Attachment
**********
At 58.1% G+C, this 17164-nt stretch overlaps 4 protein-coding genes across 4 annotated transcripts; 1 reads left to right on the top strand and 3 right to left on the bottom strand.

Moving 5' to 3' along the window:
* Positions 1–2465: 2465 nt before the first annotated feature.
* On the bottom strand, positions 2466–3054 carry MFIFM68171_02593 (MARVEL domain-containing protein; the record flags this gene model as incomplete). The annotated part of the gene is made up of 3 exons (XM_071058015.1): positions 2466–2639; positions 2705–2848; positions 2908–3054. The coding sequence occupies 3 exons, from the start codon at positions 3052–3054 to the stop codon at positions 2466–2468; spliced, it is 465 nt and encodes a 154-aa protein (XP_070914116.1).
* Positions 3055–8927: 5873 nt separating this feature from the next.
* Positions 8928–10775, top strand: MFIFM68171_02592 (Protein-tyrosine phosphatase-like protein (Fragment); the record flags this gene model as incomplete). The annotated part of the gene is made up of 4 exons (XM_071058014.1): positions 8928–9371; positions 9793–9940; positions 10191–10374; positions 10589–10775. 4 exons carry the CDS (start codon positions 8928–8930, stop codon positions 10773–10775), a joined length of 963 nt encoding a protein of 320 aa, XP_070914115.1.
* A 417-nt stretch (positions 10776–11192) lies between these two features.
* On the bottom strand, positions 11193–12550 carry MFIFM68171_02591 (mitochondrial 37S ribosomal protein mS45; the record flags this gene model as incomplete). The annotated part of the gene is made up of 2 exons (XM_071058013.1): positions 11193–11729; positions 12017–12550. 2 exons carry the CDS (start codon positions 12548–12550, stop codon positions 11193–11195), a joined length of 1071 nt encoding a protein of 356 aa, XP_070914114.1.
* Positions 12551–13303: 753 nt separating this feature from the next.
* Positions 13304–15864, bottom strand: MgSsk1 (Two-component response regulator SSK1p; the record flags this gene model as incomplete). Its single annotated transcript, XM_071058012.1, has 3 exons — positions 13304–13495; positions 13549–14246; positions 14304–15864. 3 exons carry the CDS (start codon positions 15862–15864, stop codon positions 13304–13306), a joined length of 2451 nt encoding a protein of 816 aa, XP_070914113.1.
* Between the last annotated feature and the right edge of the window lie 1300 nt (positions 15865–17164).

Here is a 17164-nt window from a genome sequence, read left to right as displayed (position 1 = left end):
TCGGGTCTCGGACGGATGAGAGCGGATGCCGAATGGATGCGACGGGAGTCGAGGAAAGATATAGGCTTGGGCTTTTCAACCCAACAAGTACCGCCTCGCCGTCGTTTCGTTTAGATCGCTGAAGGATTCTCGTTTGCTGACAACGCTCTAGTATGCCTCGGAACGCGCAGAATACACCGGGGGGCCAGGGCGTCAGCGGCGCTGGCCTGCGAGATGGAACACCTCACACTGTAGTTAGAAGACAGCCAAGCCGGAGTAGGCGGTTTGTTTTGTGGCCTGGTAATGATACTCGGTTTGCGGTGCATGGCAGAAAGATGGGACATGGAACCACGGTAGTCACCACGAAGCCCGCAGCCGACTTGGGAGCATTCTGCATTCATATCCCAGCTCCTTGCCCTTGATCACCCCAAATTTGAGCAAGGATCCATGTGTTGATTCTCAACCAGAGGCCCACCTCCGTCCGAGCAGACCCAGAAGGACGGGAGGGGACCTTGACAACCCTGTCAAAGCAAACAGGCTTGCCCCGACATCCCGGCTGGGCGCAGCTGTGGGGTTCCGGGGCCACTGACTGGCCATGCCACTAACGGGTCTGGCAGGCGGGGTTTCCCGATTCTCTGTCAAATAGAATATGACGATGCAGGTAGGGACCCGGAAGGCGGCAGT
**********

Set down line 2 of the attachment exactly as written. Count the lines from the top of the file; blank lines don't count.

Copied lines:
Moving 5' to 3' along the window: